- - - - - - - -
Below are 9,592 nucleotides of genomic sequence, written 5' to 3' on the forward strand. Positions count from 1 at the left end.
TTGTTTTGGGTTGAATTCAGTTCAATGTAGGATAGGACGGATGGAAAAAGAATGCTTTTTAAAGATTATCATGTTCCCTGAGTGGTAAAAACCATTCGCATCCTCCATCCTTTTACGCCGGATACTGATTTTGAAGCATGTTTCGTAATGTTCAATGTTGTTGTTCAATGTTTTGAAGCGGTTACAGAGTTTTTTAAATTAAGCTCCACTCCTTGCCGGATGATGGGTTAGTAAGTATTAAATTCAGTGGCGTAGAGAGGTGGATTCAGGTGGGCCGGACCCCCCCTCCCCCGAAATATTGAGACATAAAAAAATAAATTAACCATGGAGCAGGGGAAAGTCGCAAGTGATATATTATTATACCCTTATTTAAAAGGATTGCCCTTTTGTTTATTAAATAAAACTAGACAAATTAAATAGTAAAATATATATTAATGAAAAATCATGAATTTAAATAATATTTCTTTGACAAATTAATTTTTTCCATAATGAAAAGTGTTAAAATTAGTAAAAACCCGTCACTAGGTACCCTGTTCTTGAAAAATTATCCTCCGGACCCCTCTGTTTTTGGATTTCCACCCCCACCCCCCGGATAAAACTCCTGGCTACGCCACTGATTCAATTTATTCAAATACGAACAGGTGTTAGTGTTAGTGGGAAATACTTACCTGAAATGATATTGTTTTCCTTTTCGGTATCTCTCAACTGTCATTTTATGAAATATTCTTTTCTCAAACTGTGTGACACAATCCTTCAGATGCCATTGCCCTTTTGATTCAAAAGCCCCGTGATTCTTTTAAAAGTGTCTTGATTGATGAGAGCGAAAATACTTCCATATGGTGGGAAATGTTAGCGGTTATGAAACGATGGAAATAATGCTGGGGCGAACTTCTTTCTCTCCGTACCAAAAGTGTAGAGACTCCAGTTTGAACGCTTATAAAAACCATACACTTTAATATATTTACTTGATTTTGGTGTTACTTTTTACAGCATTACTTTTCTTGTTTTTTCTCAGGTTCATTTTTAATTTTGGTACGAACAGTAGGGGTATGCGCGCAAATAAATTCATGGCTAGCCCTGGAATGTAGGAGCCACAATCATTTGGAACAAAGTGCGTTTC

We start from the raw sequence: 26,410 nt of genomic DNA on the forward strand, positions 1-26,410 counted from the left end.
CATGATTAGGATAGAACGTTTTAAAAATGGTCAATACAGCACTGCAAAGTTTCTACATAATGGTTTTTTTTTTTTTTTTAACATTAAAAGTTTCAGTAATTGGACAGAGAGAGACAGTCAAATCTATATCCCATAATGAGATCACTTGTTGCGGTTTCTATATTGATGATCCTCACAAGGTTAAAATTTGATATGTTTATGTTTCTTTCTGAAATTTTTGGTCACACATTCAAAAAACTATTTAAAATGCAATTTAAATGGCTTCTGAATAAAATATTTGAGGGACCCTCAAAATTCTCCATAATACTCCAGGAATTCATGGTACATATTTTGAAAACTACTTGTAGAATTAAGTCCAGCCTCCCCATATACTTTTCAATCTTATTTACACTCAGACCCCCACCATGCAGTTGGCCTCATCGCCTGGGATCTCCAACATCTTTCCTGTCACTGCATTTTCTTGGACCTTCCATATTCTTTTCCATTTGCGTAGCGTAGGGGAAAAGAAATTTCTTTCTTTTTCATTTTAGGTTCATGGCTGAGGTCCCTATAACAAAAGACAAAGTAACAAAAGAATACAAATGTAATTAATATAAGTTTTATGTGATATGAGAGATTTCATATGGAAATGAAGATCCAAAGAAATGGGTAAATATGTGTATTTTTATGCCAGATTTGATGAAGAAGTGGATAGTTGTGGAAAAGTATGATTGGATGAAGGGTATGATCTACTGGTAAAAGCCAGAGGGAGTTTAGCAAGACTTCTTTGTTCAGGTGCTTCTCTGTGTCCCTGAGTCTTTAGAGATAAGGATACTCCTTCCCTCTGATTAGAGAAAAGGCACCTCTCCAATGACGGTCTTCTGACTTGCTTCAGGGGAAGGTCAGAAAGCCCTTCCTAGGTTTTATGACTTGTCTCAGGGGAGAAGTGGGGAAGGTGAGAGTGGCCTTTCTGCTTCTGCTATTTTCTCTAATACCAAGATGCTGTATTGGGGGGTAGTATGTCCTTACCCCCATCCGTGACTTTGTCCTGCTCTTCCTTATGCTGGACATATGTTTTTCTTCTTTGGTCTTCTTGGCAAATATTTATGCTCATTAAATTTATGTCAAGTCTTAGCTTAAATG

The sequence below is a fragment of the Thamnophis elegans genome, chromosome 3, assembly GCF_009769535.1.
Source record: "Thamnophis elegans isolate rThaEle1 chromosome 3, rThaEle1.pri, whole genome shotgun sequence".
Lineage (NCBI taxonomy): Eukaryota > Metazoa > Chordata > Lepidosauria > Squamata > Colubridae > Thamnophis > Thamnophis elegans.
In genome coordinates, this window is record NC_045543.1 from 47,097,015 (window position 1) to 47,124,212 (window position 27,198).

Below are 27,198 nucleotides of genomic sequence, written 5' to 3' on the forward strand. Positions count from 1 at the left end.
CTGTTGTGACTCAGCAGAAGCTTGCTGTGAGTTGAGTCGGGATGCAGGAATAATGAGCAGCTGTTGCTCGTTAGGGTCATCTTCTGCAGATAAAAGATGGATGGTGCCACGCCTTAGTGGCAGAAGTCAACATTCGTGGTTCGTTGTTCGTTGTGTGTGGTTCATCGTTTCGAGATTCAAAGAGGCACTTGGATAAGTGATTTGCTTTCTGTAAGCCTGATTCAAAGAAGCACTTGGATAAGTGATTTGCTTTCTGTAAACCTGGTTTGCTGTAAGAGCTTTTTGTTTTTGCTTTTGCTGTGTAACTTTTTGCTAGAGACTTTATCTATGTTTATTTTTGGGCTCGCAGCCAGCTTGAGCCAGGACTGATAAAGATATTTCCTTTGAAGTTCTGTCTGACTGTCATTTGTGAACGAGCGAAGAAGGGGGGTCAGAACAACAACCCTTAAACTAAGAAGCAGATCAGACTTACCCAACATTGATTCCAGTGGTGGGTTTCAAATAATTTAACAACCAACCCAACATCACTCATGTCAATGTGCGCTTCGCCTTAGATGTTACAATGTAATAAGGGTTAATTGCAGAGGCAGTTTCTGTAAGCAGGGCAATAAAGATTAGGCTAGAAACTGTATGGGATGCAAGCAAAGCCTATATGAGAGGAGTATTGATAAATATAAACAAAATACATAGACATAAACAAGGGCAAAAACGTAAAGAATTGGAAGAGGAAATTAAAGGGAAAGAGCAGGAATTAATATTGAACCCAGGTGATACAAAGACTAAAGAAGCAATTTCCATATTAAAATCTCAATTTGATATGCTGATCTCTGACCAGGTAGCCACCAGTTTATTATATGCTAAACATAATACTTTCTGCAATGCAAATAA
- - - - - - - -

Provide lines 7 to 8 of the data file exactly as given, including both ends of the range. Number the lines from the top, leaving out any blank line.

Lineage (NCBI taxonomy): Eukaryota > Metazoa > Chordata > Lepidosauria > Squamata > Colubridae > Thamnophis > Thamnophis elegans.
In genome coordinates, this window is record NC_045543.1 from 47,097,015 (window position 1) to 47,124,212 (window position 27,198).